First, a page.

Should parents take time out too?

Young children are regularly encouraged to take a time out whether intentionally or as punishment for inappropriate behaviour. The question is should parents take time out too?  At the end of a long day, we are all tired. Being tired can make you cranky and not happy, which can lead to bad behaviour. I am sure you have heard about putting toddlers in “time out” when they misbehave or perhaps you have done this yourself.

Selective Focus Photo of Little Girl Lying Forward on the Bed

Why Time out

The term “time out” indicates that the toddler needs time away from what is causing either bad behaviour or chaos for those around her.

During this time out the theory is that the child will calm down, reorganise her thoughts and behaviours and be ready to be a willing participant in the family or group again.

Usually, the time out is spent in either a corner or in a special time out chair. It can also be spent in a separate room, such as the child’s bedroom.

Many people use timers with a loud tick-tock sound so that the child has to listen to it. Timers are good because the child knows it will eventually ring and they can rejoin the family.

Time out for Mums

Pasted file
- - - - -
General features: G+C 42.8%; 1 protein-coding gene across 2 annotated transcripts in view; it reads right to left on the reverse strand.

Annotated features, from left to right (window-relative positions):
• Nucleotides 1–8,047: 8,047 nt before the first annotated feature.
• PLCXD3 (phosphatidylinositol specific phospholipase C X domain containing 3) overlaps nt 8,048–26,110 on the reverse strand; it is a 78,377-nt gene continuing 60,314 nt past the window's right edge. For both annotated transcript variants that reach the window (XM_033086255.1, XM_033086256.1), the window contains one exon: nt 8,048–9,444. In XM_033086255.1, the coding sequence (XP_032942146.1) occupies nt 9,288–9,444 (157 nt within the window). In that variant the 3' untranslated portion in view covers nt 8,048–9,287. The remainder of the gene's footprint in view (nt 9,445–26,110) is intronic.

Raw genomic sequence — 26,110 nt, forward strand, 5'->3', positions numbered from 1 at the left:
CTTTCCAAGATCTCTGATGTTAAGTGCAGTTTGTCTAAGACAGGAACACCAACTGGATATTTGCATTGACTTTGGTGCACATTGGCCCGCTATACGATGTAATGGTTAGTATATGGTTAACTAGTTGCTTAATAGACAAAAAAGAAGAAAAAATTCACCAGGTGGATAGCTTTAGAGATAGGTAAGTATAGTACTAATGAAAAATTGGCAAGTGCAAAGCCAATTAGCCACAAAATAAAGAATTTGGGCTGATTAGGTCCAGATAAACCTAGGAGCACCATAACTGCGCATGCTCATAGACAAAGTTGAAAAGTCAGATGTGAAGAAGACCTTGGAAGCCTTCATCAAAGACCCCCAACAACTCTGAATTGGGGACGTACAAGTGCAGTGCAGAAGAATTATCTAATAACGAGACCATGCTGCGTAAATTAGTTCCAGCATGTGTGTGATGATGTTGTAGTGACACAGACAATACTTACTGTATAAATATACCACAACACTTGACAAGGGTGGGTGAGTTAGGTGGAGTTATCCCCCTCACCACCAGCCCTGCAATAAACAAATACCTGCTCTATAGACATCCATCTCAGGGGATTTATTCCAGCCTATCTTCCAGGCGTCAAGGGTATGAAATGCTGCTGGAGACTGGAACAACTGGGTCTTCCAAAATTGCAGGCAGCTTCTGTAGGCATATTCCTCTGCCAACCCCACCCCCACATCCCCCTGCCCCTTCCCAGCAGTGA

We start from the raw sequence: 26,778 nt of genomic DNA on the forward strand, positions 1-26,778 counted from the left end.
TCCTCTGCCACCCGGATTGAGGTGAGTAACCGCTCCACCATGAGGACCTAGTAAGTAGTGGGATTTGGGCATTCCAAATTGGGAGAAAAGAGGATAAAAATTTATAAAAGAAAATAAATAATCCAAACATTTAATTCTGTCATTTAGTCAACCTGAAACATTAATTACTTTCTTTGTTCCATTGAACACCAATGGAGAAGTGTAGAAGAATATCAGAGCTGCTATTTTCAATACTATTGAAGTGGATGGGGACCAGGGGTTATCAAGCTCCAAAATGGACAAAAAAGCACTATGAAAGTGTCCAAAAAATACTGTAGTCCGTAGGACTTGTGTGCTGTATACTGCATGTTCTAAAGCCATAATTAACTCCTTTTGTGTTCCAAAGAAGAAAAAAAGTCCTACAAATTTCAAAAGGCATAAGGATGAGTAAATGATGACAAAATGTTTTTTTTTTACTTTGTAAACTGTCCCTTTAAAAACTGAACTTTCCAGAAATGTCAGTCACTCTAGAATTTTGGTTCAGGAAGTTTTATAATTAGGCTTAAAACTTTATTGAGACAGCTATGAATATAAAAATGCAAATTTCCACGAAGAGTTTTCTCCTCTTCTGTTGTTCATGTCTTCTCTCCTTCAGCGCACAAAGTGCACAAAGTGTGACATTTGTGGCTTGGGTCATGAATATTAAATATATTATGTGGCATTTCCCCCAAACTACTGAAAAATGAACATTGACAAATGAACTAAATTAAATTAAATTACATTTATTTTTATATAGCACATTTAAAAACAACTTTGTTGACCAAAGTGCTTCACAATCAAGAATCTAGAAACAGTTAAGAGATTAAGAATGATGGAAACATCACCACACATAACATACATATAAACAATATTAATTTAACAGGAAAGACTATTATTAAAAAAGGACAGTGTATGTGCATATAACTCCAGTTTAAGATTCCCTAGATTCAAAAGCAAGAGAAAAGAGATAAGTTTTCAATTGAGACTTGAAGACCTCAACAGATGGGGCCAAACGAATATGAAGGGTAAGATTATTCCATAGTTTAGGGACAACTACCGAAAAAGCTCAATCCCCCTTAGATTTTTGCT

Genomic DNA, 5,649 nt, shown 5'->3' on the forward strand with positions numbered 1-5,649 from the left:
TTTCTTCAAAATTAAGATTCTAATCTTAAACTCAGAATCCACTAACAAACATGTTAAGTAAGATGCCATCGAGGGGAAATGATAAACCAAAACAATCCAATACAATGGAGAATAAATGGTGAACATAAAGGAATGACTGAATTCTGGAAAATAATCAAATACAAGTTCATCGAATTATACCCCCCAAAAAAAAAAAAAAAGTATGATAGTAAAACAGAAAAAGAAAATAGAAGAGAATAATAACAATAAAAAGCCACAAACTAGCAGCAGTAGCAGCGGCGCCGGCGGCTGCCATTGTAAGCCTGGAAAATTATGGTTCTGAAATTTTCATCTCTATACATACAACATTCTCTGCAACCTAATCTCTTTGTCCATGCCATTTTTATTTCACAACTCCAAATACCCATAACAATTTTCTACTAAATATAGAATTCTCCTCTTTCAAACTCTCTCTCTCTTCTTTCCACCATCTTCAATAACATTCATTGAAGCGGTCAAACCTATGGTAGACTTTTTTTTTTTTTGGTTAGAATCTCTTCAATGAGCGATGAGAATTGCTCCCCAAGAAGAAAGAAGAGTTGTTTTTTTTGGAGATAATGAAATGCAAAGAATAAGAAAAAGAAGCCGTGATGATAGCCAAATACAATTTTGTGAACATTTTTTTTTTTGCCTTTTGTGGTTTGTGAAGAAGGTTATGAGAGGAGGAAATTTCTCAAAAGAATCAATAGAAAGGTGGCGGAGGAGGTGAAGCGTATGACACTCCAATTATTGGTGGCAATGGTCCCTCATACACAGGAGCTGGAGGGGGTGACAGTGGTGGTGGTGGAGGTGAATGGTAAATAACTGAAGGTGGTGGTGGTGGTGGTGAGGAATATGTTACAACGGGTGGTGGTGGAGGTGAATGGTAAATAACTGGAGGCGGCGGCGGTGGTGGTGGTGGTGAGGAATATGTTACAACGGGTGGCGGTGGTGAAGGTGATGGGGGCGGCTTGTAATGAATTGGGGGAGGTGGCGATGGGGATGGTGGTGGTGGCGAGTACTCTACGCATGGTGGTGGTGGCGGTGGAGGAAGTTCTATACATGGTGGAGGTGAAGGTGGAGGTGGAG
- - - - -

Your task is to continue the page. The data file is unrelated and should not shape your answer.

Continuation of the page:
Well, I want to share with you that I think mothers need time out, too. We need time away from the chaos and bad behaviour whether from our children or others.

We need to have a special chair where we can sit and know that we will not be disturbed, or a room where we can close the door and experience peace.

I think more parents should consider taking time in their own time out chair. It should be a chair well within the child’s vision so that you can see her.

She should be told you will not speak to your child while you are sitting in that chair. Just as when she is in her “time out” place she is supposed to be quiet, you will be too. Set the timer and if she continues to misbehave and yell, as long as she is not hurting herself or anyone else, just sit and be quiet.

Use a Timer

Definitely set the timer. She knows about being quiet in the chair and that the timer will go off eventually. At first, she may be shocked and just look at you. But she will understand the concept.

Of course, if she is throwing things and acting aggressive, then she needs a safe place where the door will be closed so that she doesn’t hurt anyone else. She just might fall asleep or get interested in a book within minutes. Either way, she will get the message: bad behaviour is not acceptable and will not be tolerated.

Wouldn’t you just love to be able to go into your special room, close the door and experience peace? Why do toddlers get to do it and not their mothers? If your husband is home, tell your husband and child, you need some time out in your room and you will be back when the timer goes off.

After a long day of activities and busy daily schedules, everyone including yourself, your toddler, spouse and other members of the family. I think that is why “happy hour” is usually around 5 p.m. We all need a happy hour. I am not suggesting that you take a drink. I am suggesting that if we had more happy hours we wouldn’t need time outs.

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